Controlled trials from around the world show that the presence of a doula improves obstetric outcomes and patient satisfaction, compared with the usual hospital care without a doula.
The vast majority of midwives are caring and competent and therefore, the best model for supporting women and couples during childbirth. However, midwives can be busy with important medical checks, or simply because they are splitting their time between multiple women. In this case, the labouring mother (and her partner) may find they have a need for emotional support and stability which is not being met. The doula is able to provide this stability.
Historically, doulas have always played a role in childbirth, before hospital births became the norm. They were the wise women, the aunties, grannies, sisters and mothers who assisted the midwife at home and made sure that the labouring and new mother always felt emotionally supported and never alone.
In which ways can a doula enhance already established services?
There is so much that doulas bring to maternity services that it is surprising that doctors surgeries, hospitals and antenatal classes don’t inform pregnant women about this option in childbirth. It really is frustrating to think that the majority of the population in the UK still don’t know what a doula is and that we’ve been portrayed in TV and films as knit-your-own-yogurt type of women, dressed in long skirts and chanting as we go.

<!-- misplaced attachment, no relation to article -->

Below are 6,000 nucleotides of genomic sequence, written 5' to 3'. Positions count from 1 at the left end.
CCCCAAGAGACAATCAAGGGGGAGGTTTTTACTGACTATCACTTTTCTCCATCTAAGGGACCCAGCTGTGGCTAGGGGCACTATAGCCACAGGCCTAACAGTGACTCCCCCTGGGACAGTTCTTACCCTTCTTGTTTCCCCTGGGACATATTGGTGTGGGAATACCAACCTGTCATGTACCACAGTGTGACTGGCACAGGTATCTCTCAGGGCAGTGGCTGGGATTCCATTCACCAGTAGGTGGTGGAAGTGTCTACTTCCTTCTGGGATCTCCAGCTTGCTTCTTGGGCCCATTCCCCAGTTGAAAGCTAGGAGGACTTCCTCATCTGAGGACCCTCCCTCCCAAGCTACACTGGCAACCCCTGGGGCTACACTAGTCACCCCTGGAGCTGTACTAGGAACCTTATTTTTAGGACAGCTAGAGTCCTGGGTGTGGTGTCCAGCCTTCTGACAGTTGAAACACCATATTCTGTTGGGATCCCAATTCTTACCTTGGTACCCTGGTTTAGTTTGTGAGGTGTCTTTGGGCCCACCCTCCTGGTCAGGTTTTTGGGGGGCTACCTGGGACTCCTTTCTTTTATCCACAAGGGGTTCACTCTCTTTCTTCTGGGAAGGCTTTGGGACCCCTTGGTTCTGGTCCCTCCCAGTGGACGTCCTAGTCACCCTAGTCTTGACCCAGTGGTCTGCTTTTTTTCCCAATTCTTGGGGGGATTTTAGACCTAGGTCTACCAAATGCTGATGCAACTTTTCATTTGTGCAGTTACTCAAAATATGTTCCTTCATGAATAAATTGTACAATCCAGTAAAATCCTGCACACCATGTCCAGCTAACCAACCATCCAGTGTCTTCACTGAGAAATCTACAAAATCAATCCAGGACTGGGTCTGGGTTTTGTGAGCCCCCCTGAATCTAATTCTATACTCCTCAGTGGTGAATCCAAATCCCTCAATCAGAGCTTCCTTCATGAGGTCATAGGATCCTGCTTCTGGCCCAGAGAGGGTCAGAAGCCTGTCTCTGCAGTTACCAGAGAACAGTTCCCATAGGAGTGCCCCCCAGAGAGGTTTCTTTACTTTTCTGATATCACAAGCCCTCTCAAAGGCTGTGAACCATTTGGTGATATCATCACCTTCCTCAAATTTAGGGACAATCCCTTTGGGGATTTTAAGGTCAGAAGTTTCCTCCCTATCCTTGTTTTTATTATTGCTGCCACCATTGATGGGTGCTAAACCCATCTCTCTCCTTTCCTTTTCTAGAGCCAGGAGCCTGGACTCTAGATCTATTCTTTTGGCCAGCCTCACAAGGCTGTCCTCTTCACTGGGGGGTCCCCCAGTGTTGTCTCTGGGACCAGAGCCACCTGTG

In my experience, the majority of women who become doulas are passionate about supporting women to have positive birth and parenting experiences - and what these experiences look like will differ from family to family. They come from all walks of life, all different ages and with different life experiences.
My wish is that everyone who is pregnant or who has just had a baby would find out that doulas exist - we have so much to offer!
Kicki Hansard is a member of Doula UK, however any opinions expressed on this blog are personal views and not necessarily the view of Doula UK.